Corn and Soybeans

Fall 2021 Issue
September 23, 2021

Through the summer, farmers have been able to sell old crop corn, beans, and wheat at some of the best prices in recent memory. As the 2021/22 crop marketing year (CMY) gets underway for all three commodities, several common threads will be important to watch to sustain the current strong futures markets. Domestic supply should be low, driven by low carry-in figures and poor crop conditions for the current marketing year. Global production forecasts are also lower in many regions for these commodities, contributing to tight global supplies. Meanwhile, U.S. exports are forecast to continue to be strong, driven by Chinese demand that is not expected to subside after the current record year.

The first bullish sign for producers is that the total U.S. supply for the 2021/22 CMY was already forecast low, and there are signs it could shrink further. Corn, soybeans, and wheat all benefitted from record exports last year, and they’ll start the 2021/22 CMY with the lowest stocks since the end of the commodity supercycle. All three commodities have also seen a deterioration in growing conditions, with spring wheat at its lowest point on record. Spring wheat has been heavily exposed to current severe drought conditions in Northern Plains states like North Dakota. The USDA’s current projections signal that spring wheat yields will be their lowest since 2002. Major corn and bean states, like Minnesota and Iowa, have also seen encroaching severe drought conditions late in the growing season. With stocks already near lows, small changes in crop conditions have led to large swings in the futures markets through the summer.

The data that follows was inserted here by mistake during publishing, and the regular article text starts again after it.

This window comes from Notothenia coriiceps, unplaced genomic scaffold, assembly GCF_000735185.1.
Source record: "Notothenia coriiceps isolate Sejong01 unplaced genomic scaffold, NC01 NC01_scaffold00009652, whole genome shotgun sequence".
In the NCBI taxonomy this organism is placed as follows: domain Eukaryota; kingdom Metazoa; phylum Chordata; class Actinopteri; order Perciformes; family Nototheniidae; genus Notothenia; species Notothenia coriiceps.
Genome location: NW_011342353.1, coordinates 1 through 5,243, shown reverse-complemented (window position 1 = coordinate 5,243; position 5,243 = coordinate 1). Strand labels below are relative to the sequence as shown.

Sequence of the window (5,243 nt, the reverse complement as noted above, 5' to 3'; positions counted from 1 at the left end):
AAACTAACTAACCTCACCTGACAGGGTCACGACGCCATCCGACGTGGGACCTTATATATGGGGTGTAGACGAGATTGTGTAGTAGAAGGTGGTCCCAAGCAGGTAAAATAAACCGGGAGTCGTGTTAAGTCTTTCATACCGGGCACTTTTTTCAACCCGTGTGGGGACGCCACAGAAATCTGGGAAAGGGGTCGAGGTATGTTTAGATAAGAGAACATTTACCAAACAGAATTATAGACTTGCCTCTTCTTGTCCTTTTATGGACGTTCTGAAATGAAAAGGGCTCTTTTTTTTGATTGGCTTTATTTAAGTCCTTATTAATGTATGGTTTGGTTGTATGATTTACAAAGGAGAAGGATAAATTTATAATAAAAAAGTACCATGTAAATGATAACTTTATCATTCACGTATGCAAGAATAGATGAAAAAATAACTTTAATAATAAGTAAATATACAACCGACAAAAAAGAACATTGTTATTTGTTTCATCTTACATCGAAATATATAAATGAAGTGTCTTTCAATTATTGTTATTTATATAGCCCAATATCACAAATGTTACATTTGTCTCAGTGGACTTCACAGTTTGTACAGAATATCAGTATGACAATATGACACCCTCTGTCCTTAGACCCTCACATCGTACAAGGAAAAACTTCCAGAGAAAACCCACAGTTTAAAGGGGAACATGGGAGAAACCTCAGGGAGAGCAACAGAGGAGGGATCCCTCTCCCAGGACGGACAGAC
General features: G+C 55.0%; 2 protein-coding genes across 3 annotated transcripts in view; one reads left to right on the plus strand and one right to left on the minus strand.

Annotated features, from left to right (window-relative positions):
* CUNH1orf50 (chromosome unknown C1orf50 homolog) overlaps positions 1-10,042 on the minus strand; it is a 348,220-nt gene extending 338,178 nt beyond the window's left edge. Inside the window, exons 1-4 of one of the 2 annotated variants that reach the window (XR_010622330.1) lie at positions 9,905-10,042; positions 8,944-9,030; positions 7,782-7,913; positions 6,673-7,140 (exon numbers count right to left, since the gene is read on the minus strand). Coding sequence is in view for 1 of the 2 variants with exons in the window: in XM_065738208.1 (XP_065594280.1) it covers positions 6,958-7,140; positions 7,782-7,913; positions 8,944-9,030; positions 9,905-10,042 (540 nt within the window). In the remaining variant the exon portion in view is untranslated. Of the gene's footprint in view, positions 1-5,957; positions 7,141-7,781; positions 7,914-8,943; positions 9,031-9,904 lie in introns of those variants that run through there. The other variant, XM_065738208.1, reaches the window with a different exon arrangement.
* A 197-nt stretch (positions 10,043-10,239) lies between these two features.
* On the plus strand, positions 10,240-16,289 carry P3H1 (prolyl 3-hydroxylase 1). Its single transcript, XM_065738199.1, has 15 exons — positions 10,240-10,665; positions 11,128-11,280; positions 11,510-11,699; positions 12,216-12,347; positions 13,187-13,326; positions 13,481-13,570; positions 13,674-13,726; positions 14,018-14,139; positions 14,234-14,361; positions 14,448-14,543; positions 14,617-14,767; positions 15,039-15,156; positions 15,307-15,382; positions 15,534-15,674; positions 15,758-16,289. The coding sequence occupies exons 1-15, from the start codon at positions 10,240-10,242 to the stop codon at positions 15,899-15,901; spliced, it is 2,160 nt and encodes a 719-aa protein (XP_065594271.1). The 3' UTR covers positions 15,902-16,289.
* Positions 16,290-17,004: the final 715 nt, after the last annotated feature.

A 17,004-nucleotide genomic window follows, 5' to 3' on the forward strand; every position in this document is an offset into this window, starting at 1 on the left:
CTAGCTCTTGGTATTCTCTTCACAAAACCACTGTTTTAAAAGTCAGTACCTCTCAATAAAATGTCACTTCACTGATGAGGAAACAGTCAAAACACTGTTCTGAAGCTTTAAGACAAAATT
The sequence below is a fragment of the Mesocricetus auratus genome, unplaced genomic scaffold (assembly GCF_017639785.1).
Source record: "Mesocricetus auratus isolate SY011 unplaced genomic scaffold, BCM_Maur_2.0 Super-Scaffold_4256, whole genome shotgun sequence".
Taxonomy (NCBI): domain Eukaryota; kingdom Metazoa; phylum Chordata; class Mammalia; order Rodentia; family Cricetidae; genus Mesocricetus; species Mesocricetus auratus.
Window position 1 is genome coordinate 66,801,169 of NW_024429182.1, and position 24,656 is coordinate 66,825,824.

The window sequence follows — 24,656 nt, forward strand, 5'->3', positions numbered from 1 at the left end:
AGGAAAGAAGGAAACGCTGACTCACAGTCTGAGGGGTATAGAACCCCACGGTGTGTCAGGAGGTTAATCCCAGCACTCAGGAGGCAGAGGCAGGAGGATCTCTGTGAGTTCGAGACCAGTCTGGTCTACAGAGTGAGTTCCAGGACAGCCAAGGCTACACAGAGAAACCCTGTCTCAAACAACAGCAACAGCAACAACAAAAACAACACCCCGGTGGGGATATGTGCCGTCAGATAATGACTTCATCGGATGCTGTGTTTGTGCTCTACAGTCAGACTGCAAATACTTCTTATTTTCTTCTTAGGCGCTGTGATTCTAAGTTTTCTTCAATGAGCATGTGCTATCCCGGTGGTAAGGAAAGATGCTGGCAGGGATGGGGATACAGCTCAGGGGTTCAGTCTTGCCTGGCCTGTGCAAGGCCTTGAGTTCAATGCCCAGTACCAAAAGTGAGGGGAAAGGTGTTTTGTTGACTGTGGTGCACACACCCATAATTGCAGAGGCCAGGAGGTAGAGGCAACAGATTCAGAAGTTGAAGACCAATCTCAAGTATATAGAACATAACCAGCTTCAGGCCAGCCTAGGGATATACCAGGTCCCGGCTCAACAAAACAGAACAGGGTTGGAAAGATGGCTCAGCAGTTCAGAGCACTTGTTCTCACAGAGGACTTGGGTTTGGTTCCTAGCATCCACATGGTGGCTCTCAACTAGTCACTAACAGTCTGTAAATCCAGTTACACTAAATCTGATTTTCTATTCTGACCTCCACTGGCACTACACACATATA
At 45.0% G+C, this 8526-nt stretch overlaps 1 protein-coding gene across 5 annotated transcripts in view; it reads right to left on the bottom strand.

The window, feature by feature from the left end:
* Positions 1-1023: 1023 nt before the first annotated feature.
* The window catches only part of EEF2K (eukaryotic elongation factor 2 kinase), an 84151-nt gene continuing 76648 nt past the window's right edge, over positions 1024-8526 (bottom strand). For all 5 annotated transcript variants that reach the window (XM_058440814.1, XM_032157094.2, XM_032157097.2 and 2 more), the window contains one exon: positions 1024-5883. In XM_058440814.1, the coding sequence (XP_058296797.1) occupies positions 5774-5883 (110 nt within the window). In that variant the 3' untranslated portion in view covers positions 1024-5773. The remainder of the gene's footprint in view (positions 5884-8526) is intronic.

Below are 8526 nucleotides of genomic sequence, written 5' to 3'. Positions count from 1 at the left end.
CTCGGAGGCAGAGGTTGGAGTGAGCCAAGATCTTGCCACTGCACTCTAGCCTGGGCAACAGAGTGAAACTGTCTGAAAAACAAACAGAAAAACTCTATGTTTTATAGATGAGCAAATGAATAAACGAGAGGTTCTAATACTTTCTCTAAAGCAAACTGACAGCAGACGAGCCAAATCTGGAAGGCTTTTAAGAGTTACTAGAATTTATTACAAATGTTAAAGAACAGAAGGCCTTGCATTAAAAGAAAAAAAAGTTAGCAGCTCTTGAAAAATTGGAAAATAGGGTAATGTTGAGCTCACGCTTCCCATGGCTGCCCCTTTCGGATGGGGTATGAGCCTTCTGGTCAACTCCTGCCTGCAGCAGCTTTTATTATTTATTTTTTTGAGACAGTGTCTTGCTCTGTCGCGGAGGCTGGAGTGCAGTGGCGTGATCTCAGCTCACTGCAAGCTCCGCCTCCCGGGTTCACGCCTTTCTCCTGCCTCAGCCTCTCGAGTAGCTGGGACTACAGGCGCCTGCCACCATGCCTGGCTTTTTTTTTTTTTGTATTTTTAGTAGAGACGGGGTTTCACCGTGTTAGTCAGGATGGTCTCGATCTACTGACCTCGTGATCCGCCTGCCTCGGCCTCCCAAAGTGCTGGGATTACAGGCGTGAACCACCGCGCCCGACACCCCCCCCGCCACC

Producers also benefitted from delayed or poor global production during the 2020/21 growing season. Major South American producers Brazil and Argentina saw declines in corn production, which helped drive U.S. exports. While Brazilian soybean production was at a record high, poor conditions led to a delayed harvest, which allowed U.S. producers to dominate export markets over the winter months. However, all three crops are forecast to see record production in the 2021/22 crop marketing year. Futures markets are likely to be sensitive to changes in these global production forecasts. If forecasts continue to rise, expect futures markets to penalize contracts that occur after major international harvests. Contracts before those harvests are less likely to be sensitive to future foreign harvests, suggesting that there should be less volatility in contracts for commodities before 2022.

The true wildcard is China. China’s total imports of corn more than tripled in the 2020/21 CMY total, which led to a sharp income boost for American producers. China also doubled its global imports of wheat the same year. The USDA currently projects that these record figures will be repeated for the 2021/22 CMY, and even forecasts an increase in China’s soybean demand. China’s rising protein demand has led to growth in use to outpace their domestic production for several years, and producers may see several years of record Chinese imports before their domestic production catches up. The figure below shows current commitments for the 2021/22 CMY. While lagging soybean commitments signal some concerns, corn commitments should exceed the robust 2020/21 year. Even if exports don’t hit 2020/21 highs, producers should see strong demand from overseas that helps support the current price environment.


Next Marketing Year Export Commitments, 2020/21 CMY and 2021/22 CMY